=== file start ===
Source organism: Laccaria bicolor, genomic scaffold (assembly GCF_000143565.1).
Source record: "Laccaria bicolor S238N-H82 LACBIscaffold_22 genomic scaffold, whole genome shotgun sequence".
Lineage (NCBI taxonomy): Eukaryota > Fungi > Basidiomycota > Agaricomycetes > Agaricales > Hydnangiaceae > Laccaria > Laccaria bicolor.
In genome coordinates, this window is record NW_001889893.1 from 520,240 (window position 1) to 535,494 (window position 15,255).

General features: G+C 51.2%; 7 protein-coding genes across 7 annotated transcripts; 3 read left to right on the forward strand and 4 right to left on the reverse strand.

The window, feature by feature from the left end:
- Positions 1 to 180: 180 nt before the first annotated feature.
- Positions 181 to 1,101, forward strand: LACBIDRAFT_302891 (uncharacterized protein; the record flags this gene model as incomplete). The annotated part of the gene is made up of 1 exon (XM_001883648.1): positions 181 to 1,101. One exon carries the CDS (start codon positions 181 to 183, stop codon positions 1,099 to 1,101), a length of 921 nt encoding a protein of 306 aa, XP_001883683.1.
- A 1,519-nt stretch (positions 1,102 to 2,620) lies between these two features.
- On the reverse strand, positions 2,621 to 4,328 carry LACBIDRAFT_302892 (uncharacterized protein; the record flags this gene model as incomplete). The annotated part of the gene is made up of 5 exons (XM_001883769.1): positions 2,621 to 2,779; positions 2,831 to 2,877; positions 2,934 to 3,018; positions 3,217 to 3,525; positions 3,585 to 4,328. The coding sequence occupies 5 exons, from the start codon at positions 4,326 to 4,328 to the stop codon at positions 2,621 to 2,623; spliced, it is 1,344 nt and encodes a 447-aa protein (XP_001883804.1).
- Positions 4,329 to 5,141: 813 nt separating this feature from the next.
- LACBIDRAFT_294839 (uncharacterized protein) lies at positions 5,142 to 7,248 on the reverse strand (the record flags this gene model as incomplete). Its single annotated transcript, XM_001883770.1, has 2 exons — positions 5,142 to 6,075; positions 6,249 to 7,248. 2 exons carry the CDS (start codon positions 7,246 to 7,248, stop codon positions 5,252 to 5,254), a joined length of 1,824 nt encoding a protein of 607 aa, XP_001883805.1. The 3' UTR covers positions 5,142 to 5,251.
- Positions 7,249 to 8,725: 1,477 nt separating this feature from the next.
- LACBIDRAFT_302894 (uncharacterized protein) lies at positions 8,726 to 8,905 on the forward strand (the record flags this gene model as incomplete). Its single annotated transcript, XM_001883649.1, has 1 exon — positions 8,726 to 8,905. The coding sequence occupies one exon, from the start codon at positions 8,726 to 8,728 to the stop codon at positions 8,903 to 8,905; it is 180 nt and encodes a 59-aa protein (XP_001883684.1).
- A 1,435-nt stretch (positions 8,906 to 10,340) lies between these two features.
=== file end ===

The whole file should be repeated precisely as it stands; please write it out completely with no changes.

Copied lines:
Source organism: Laccaria bicolor, genomic scaffold (assembly GCF_000143565.1).
Source record: "Laccaria bicolor S238N-H82 LACBIscaffold_22 genomic scaffold, whole genome shotgun sequence".
Lineage (NCBI taxonomy): Eukaryota > Fungi > Basidiomycota > Agaricomycetes > Agaricales > Hydnangiaceae > Laccaria > Laccaria bicolor.
In genome coordinates, this window is record NW_001889893.1 from 520,240 (window position 1) to 535,494 (window position 15,255).

General features: G+C 51.2%; 7 protein-coding genes across 7 annotated transcripts; 3 read left to right on the forward strand and 4 right to left on the reverse strand.

The window, feature by feature from the left end:
- Positions 1 to 180: 180 nt before the first annotated feature.
- Positions 181 to 1,101, forward strand: LACBIDRAFT_302891 (uncharacterized protein; the record flags this gene model as incomplete). The annotated part of the gene is made up of 1 exon (XM_001883648.1): positions 181 to 1,101. One exon carries the CDS (start codon positions 181 to 183, stop codon positions 1,099 to 1,101), a length of 921 nt encoding a protein of 306 aa, XP_001883683.1.
- A 1,519-nt stretch (positions 1,102 to 2,620) lies between these two features.
- On the reverse strand, positions 2,621 to 4,328 carry LACBIDRAFT_302892 (uncharacterized protein; the record flags this gene model as incomplete). The annotated part of the gene is made up of 5 exons (XM_001883769.1): positions 2,621 to 2,779; positions 2,831 to 2,877; positions 2,934 to 3,018; positions 3,217 to 3,525; positions 3,585 to 4,328. The coding sequence occupies 5 exons, from the start codon at positions 4,326 to 4,328 to the stop codon at positions 2,621 to 2,623; spliced, it is 1,344 nt and encodes a 447-aa protein (XP_001883804.1).
- Positions 4,329 to 5,141: 813 nt separating this feature from the next.
- LACBIDRAFT_294839 (uncharacterized protein) lies at positions 5,142 to 7,248 on the reverse strand (the record flags this gene model as incomplete). Its single annotated transcript, XM_001883770.1, has 2 exons — positions 5,142 to 6,075; positions 6,249 to 7,248. 2 exons carry the CDS (start codon positions 7,246 to 7,248, stop codon positions 5,252 to 5,254), a joined length of 1,824 nt encoding a protein of 607 aa, XP_001883805.1. The 3' UTR covers positions 5,142 to 5,251.
- Positions 7,249 to 8,725: 1,477 nt separating this feature from the next.
- LACBIDRAFT_302894 (uncharacterized protein) lies at positions 8,726 to 8,905 on the forward strand (the record flags this gene model as incomplete). Its single annotated transcript, XM_001883649.1, has 1 exon — positions 8,726 to 8,905. The coding sequence occupies one exon, from the start codon at positions 8,726 to 8,728 to the stop codon at positions 8,903 to 8,905; it is 180 nt and encodes a 59-aa protein (XP_001883684.1).
- A 1,435-nt stretch (positions 8,906 to 10,340) lies between these two features.